Obviously the social side of the residency has been curtailed. The libraries are closed, the salons crossed from the diary, readings cancelled. Efforts are being made to still engage with other artists here online, credit to residency manager Dan Schifrin again for being patient & setting up interesting conversations on zoom.
London poet friend Amy Key found her trip to the AWP in Texas was no longer viable due to the first wave of cancellations over the virus. Luckily for us she diverted to Berkeley for a few days which included making the most delicious aubergine parmigiana I’ve ever tasted. Here’s a painting I did of her on her last night here.
Also before shut down, I had a great meeting and conversation with Peter Maravelis from City Lights , about the possibility of doing a book and an event with them, which would be, will be, a great thrill. He had many innovative ideas about the way forward for books and booksellers in a changing world. It looks like I might have to come back!
Incidentally, Lawrence Ferlenghetti, who set up City Lights, was 101 this week. May poetry, art, books and ideas keep us all in such excellent nick.
Berkeley in spring is not a bad place to be stuck. Leggy freesias spill across sidewalks, camellias simmer in crimson and pink, tossing their crumpled silk hankies to the ground, wisteria knots itself up with jasmine all over clapboard houses floating perfume harmonies onto the empty air. There’s hardly anyone around. The architecture makes me sigh.
The sense of scale that’s always interested me has taken on new meaning here, this huge country, this global illness, the distance home, how can I accommodate these big things in my little eyes?
So I try and ‘see a world in a grain of sand’, or magnify the prehistoric looking succulents that cover front yards here, until their bold structures tower over the straggling pedestrians in my paintings.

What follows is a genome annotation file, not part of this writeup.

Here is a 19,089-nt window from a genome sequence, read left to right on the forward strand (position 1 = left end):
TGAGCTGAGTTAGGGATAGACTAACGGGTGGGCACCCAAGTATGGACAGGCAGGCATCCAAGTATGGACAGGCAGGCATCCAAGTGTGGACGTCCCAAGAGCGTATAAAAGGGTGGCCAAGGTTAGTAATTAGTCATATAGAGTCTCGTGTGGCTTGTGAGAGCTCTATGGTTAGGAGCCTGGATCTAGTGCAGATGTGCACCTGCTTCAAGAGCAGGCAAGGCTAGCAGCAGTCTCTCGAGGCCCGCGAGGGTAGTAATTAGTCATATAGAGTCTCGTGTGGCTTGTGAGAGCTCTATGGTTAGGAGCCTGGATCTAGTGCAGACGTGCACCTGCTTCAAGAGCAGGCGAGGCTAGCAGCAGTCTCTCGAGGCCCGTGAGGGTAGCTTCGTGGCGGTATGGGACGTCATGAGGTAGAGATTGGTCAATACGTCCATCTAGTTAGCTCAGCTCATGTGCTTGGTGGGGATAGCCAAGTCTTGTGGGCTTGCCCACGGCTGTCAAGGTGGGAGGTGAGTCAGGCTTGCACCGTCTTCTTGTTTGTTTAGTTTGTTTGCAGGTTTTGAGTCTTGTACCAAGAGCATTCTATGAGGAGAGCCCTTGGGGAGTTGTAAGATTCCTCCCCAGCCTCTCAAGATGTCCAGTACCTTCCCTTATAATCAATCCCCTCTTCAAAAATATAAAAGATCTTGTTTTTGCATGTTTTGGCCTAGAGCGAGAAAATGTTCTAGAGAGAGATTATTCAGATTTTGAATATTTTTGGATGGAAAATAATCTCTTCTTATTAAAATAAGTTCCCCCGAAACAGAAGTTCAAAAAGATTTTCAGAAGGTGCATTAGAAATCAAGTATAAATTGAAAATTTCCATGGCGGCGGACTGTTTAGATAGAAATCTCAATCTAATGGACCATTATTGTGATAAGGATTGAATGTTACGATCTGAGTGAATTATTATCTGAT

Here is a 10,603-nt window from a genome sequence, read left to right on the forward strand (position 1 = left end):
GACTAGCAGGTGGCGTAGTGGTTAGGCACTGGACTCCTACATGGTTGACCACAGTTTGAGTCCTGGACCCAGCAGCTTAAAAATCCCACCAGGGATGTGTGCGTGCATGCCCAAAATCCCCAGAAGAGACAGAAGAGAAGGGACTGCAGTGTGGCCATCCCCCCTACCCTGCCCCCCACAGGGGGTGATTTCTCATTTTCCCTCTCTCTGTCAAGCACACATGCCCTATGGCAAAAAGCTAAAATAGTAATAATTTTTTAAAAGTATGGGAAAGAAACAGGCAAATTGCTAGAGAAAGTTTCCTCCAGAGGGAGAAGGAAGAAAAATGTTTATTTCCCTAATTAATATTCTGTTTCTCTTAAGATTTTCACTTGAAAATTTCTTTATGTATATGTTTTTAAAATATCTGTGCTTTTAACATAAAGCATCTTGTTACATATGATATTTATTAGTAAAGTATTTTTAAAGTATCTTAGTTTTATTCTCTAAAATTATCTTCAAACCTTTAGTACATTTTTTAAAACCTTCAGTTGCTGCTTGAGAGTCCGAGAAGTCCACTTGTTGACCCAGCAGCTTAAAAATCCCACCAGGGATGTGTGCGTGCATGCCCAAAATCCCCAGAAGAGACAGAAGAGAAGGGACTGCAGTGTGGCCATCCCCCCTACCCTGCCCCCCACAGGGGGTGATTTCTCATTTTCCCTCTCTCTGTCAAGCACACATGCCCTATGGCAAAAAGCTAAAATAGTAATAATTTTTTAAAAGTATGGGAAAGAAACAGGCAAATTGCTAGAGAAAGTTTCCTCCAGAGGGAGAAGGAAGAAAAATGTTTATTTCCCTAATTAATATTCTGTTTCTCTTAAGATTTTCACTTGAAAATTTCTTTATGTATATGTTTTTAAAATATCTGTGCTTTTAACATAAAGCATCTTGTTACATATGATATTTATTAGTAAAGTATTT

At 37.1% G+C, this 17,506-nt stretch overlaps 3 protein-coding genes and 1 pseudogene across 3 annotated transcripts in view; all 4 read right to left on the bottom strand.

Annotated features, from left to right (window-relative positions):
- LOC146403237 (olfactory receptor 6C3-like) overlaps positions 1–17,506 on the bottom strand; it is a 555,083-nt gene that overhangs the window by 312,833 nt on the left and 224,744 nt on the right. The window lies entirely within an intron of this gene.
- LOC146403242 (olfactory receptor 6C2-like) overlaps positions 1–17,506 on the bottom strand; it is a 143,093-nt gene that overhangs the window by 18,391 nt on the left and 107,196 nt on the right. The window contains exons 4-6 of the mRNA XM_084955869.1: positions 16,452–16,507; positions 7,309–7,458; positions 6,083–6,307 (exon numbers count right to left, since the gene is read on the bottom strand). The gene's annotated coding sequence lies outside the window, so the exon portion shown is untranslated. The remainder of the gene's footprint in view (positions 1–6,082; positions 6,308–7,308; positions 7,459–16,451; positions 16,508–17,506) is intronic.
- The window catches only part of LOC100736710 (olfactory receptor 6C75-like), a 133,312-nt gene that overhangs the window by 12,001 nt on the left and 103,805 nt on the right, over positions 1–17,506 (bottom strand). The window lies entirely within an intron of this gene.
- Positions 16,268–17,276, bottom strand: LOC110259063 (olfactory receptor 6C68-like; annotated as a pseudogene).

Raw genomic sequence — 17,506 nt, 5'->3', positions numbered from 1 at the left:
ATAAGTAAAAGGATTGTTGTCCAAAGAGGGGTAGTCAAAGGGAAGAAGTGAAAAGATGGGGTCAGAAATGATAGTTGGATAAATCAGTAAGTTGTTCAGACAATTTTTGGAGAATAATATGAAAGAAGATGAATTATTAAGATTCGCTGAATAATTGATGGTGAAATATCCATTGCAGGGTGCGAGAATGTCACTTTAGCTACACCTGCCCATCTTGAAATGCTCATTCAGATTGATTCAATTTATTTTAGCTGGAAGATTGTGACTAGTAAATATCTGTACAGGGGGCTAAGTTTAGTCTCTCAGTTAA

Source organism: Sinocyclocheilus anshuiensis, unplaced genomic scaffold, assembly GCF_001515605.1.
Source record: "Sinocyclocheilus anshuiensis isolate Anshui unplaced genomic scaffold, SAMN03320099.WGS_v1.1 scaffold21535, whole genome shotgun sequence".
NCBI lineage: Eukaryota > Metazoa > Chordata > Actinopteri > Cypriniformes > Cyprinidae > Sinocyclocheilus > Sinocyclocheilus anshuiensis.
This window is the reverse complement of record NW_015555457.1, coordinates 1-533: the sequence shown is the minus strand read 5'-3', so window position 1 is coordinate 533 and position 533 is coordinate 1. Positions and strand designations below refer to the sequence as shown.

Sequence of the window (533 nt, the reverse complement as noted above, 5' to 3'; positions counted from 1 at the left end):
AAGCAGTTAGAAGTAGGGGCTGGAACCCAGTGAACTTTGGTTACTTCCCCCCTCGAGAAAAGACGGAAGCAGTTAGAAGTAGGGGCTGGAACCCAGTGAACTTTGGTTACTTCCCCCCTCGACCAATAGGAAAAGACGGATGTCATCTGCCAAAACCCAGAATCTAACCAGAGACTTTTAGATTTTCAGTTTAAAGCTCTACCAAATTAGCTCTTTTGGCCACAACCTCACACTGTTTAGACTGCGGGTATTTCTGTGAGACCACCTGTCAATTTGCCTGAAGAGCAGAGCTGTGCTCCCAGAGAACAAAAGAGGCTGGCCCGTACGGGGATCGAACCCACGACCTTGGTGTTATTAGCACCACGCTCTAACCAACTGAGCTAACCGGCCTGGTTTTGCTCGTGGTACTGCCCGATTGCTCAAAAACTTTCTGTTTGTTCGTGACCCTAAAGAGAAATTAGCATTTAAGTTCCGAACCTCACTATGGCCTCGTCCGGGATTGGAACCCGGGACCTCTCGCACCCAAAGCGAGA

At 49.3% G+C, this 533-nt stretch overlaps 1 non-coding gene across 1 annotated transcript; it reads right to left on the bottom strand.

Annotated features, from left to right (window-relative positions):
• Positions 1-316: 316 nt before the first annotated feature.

Or I cut tiny phrases from broken and discarded books and release these onto airy pastel coloured cards where they can tap-dance away from their cramped former paragraphs.
Two of the index card poems may soon be available as limited edition screen prints via a supportive initiative called The Off Cut Project set up by brilliant Suki Hayes Watkins at The Print Block, her studio in Whitstable.
Talking of scale, here I am in a redwood forest. These trees are the very emblem of survival, literally encompassing the scars of fires they’ve withstood, and growing steadily upwards forever. This one is over a thousand years old. Breathing in their scented stillness I felt that perhaps we humans really might be able to create a sounder future.
Some books I’ve found here are much too wonderful to cut up. One of these is a kid’s book from 1952 called Let’s Look atthe Sky! by Marie Neurath. It’s printed in stunning pre digital luminosity with spot colour. It engages with the scale of the universe – and like the redwoods, it makes plain the paradox we must live with: that we are both tiny and monumental. And how, tiny as we are, what we choose to do from one moment to the next, has a tangible effect on each other and the world.
On that note, redwood-sized solidarity & kindest wishes, especially to anyone struggling with health, cash flow, isolation or all three. Thanks for reading this, and for all your actions that contribute to the planet mending that needs to happen next.